Wednesday, June 12, 2024

County approves fund balance policy


Hood County Commissioners Court voted unanimously to approve the county’s first-ever fund balance policy during a regularly scheduled meeting May 14.

A fund balance policy allows a local government to set a goal or a range for its unrestricted fund balance. In essence, the policy will serve as a guideline for how the county’s funds can be spent.

The county first started talking about implementing a fund balance policy after investment advisor Jim Sabonis recommended the court adopt one, saying “all well-run counties” have such a policy in place.

A draft of the policy was presented to the public during the last Hood County Commissioners Court meeting April 23.

“This is the same document that was provided to the court about three weeks ago at our last April meeting,” Precinct 2 Commissioner Nannette Samuelson said Tuesday. “It's now in final form. I wanted to mention that I did send a draft to Mr. Sabonis, and he did provide some feedback that the policy was well written, taking into consideration the needs and issues of the county's different funds."

According to the Comprehensive Fund Balance Policy, the Governmental Accounting Standards Board (GASB) issued Statement No. 54 to improve the usefulness of fund balance information by providing clear fund balance classifications. GASB-54 abandoned the reserved, unreserved and designated classifications of fund balance and replaced them with five classifications: nonspendable, restricted, committed, assigned and unassigned. The five constraints serve to inform readers about the specific purposes for which resources can be spent.

The fund balance policy provides guidelines during the preparation of and deliberation on the annual budget to ensure sufficient resources are maintained for unanticipated expenditures, revenue shortfalls, and to preserve the flexibility throughout the fiscal year to adjust funding for programs approved in connection with the annual budget.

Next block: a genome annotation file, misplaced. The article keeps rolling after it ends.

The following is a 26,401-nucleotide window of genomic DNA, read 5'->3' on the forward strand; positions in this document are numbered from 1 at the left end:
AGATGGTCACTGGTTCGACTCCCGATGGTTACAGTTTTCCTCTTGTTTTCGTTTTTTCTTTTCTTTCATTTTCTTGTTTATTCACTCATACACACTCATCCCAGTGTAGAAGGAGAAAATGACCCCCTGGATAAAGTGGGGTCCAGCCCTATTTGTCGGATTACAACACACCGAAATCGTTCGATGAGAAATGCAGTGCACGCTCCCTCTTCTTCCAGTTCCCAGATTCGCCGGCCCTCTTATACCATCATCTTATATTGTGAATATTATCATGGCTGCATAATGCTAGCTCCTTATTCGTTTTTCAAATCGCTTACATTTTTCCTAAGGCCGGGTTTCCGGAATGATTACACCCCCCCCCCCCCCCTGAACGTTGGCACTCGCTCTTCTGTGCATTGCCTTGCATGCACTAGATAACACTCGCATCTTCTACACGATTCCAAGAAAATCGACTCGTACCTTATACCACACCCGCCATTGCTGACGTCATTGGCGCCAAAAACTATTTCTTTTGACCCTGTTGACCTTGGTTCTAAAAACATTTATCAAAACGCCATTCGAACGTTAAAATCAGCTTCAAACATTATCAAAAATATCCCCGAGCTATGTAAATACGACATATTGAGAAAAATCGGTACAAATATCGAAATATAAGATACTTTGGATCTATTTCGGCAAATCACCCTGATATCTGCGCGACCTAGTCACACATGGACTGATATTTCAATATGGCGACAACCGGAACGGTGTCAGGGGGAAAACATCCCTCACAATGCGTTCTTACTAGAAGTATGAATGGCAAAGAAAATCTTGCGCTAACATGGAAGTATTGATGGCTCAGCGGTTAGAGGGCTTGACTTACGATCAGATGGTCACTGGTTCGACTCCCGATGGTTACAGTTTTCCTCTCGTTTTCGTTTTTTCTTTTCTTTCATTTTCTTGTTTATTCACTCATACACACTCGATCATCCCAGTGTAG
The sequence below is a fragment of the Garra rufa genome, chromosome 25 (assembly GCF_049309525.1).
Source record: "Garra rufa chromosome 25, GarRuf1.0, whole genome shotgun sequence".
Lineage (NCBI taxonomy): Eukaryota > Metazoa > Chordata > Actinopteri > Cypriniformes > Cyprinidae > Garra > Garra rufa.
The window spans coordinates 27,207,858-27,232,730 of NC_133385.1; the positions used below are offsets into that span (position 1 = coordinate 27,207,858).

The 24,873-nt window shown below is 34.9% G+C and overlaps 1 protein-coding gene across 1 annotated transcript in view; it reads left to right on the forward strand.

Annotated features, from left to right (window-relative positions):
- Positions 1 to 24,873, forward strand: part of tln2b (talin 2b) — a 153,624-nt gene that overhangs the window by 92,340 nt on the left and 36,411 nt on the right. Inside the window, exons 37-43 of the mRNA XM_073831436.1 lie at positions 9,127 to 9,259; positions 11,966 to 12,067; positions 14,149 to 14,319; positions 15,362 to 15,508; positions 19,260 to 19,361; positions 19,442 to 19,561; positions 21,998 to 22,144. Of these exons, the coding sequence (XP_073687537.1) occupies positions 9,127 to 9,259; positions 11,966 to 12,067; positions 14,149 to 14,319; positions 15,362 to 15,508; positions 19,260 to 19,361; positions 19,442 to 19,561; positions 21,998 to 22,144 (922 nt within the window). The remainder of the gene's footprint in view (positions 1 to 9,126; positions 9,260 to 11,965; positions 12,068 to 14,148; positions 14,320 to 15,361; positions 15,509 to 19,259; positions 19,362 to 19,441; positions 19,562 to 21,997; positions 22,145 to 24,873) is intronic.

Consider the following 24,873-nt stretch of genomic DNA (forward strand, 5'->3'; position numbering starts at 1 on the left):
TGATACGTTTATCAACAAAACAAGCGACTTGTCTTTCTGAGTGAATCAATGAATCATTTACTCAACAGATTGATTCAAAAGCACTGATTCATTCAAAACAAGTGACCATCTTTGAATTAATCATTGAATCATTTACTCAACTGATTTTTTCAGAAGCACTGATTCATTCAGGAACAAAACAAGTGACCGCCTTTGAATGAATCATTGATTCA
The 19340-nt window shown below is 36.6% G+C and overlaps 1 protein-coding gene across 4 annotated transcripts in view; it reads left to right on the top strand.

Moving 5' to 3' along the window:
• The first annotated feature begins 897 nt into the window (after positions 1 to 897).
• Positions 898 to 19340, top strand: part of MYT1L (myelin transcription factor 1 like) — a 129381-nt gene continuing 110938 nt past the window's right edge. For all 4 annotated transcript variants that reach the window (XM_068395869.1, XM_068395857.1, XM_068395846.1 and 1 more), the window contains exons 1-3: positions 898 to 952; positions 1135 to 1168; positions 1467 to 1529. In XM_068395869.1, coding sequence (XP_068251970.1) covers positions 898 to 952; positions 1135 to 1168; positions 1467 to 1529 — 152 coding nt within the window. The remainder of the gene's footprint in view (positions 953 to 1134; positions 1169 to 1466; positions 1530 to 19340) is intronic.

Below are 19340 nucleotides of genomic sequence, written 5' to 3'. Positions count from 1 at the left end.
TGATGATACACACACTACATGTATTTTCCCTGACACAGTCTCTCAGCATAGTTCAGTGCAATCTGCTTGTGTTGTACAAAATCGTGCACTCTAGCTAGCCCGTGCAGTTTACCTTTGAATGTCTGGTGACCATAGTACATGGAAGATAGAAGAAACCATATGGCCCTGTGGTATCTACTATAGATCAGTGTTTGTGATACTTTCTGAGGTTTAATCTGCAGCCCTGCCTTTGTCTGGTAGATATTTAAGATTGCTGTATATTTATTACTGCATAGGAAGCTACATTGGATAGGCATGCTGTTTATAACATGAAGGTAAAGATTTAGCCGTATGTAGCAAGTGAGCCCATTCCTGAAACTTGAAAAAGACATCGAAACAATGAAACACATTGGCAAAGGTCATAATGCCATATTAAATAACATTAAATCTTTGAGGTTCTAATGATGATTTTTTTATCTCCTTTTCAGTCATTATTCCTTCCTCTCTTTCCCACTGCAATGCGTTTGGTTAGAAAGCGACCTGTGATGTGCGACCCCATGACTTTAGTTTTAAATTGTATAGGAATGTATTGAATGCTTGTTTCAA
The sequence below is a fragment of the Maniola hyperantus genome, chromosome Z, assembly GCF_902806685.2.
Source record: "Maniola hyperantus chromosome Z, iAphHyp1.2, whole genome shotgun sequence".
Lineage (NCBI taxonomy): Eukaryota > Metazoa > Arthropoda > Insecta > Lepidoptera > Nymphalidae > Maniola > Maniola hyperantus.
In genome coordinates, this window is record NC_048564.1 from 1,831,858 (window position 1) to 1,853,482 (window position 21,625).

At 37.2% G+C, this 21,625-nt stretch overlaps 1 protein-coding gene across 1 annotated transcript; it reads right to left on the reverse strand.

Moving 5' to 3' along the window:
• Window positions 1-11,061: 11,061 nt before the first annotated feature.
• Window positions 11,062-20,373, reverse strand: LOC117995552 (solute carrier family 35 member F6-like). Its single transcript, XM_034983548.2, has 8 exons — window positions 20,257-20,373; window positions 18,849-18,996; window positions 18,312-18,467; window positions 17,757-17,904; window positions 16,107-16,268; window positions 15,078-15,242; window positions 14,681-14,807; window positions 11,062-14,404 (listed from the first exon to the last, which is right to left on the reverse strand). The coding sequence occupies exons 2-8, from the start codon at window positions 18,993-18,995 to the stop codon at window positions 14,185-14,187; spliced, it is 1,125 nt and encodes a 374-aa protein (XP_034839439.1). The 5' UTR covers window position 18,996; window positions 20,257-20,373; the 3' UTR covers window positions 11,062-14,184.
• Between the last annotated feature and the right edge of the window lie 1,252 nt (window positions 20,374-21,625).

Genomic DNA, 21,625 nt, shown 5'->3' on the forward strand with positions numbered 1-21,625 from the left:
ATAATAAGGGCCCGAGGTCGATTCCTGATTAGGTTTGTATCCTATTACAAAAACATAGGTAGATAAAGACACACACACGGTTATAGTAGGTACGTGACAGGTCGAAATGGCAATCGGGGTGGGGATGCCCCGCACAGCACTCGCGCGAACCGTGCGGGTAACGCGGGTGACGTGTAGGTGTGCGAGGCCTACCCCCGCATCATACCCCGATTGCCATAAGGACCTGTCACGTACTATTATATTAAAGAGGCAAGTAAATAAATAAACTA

The policy will establish the level of unassigned fund balance required for the county’s general fund, road and bridge fund and library fund balance management.

The five classifications are also outlined:

  • Nonspendable fund balance — Fund balance reported as nonspendable represents fund balance associated with inventory or prepaid items.
  • Restricted fund balance — Fund balance reported as restricted represents amounts that can be spent only on the specific purposes stipulated by creditors, grantors, contributors or other governments like tax levy funds, probation fees and construction programs.
  • Committed fund balance — Fund balance reported as committed includes amounts that can be used only for specific purposes determined by a formal action of the Hood County Commissioners Court, like approved projects, grants and funds.
  • Assigned fund balance — Fund balance reported as assigned represents amounts intended to be used for specific purposes, but not meeting the criteria to be reported as committed or restricted fund balance, like program startup costs, insurance deductibles and recommended use of fund balance at year-end.
  • Unassigned fund balance — Fund balance reported as unassigned represents the residual classification of fund balance and includes all spendable amounts not contained within the other classifications.

The fund balance of the general fund is of primary significance as it is the primary fund that finances most functions of county government. According to the draft, the county desires to maintain stabilization funds in the unassigned fund balance of up to four months of regular general fund operating expenditures (35%) based on the most recently completed fiscal year. This funding is intended to provide stabilization in case of unforeseen events that may occur such as emergencies, contingencies, revenue shortfalls or budgetary imbalances.

As the court prepared to make a motion, resident Tina Brown still had some concerns regarding the reserve funds.